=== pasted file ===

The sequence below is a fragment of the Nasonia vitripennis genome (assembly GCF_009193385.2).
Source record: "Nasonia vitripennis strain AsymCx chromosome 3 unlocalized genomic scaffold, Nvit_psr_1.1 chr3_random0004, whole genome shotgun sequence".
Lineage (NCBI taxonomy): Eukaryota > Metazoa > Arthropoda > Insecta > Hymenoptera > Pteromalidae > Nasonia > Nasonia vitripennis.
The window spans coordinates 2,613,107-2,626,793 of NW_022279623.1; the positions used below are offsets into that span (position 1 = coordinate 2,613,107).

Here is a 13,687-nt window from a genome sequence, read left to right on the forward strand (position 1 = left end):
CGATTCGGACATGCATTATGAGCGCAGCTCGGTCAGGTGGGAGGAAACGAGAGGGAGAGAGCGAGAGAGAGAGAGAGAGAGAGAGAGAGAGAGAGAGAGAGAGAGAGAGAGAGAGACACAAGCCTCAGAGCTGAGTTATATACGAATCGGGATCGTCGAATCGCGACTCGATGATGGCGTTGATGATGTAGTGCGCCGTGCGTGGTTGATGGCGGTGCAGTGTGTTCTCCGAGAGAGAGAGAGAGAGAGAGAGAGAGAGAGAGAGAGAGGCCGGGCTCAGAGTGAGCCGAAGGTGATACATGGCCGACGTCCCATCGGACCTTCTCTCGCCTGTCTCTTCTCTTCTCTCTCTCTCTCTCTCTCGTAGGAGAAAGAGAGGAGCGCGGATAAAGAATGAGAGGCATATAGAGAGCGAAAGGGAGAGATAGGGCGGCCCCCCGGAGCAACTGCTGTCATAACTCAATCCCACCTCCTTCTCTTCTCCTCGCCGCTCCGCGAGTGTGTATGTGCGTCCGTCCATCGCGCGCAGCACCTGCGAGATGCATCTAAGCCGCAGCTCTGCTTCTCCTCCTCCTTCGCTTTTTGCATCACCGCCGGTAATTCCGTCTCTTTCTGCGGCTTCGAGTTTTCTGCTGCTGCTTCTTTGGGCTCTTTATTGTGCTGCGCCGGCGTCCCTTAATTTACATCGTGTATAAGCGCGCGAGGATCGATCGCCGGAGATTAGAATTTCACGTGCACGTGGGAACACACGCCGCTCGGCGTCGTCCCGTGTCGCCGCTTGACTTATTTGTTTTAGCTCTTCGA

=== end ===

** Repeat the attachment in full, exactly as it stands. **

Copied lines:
The sequence below is a fragment of the Nasonia vitripennis genome (assembly GCF_009193385.2).
Source record: "Nasonia vitripennis strain AsymCx chromosome 3 unlocalized genomic scaffold, Nvit_psr_1.1 chr3_random0004, whole genome shotgun sequence".
Lineage (NCBI taxonomy): Eukaryota > Metazoa > Arthropoda > Insecta > Hymenoptera > Pteromalidae > Nasonia > Nasonia vitripennis.
The window spans coordinates 2,613,107-2,626,793 of NW_022279623.1; the positions used below are offsets into that span (position 1 = coordinate 2,613,107).

Here is a 13,687-nt window from a genome sequence, read left to right on the forward strand (position 1 = left end):
CGATTCGGACATGCATTATGAGCGCAGCTCGGTCAGGTGGGAGGAAACGAGAGGGAGAGAGCGAGAGAGAGAGAGAGAGAGAGAGAGAGAGAGAGAGAGAGAGAGAGAGAGAGAGACACAAGCCTCAGAGCTGAGTTATATACGAATCGGGATCGTCGAATCGCGACTCGATGATGGCGTTGATGATGTAGTGCGCCGTGCGTGGTTGATGGCGGTGCAGTGTGTTCTCCGAGAGAGAGAGAGAGAGAGAGAGAGAGAGAGAGAGAGAGGCCGGGCTCAGAGTGAGCCGAAGGTGATACATGGCCGACGTCCCATCGGACCTTCTCTCGCCTGTCTCTTCTCTTCTCTCTCTCTCTCTCTCTCGTAGGAGAAAGAGAGGAGCGCGGATAAAGAATGAGAGGCATATAGAGAGCGAAAGGGAGAGATAGGGCGGCCCCCCGGAGCAACTGCTGTCATAACTCAATCCCACCTCCTTCTCTTCTCCTCGCCGCTCCGCGAGTGTGTATGTGCGTCCGTCCATCGCGCGCAGCACCTGCGAGATGCATCTAAGCCGCAGCTCTGCTTCTCCTCCTCCTTCGCTTTTTGCATCACCGCCGGTAATTCCGTCTCTTTCTGCGGCTTCGAGTTTTCTGCTGCTGCTTCTTTGGGCTCTTTATTGTGCTGCGCCGGCGTCCCTTAATTTACATCGTGTATAAGCGCGCGAGGATCGATCGCCGGAGATTAGAATTTCACGTGCACGTGGGAACACACGCCGCTCGGCGTCGTCCCGTGTCGCCGCTTGACTTATTTGTTTTAGCTCTTCGA